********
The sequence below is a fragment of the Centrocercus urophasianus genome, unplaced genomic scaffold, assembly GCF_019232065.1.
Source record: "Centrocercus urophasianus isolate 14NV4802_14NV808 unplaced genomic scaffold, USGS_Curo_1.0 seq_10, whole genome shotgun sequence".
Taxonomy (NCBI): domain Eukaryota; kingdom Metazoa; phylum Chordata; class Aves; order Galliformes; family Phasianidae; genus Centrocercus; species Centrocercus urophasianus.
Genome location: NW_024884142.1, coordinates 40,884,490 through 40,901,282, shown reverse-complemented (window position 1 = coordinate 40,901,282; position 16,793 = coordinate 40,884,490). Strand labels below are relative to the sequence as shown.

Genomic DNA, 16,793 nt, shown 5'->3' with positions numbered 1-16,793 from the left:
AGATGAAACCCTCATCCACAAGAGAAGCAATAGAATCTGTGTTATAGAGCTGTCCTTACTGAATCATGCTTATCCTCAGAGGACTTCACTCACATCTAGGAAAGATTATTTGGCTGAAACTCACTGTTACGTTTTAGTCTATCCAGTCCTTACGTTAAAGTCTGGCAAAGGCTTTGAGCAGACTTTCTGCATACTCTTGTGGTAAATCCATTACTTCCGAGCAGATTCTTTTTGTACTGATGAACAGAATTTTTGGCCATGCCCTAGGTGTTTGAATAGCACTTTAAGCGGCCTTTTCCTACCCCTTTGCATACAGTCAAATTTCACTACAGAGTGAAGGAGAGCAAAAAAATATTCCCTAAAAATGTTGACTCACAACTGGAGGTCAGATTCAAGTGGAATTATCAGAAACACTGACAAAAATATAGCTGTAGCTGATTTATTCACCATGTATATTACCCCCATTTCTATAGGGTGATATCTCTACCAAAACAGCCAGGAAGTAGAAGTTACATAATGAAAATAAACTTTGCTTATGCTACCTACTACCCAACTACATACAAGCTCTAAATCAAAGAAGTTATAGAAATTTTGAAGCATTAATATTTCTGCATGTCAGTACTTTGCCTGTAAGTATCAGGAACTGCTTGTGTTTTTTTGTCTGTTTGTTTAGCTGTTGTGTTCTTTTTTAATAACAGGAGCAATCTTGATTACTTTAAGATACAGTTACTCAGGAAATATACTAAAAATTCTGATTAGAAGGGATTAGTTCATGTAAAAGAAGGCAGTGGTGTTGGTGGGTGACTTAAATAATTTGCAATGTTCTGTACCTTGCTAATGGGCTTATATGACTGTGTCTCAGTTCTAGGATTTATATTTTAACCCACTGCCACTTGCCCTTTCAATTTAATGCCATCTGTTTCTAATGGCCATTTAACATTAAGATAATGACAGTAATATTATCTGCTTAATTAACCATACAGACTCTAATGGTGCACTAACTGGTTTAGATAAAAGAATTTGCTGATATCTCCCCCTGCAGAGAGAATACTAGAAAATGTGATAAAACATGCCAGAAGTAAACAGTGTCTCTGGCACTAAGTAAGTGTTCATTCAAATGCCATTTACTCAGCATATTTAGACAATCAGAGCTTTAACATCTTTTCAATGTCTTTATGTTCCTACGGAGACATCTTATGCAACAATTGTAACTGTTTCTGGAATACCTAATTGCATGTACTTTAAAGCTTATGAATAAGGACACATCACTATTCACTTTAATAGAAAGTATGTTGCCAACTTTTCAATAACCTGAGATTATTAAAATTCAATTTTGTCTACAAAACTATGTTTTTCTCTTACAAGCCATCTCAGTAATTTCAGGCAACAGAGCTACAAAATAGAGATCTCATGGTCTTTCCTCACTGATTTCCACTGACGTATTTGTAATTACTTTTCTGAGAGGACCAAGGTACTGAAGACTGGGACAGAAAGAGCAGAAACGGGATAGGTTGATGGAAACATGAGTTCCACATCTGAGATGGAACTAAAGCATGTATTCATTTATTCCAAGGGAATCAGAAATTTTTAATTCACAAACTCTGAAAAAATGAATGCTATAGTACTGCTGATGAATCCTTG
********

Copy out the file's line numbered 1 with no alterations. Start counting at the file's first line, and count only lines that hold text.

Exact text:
The sequence below is a fragment of the Centrocercus urophasianus genome, unplaced genomic scaffold, assembly GCF_019232065.1.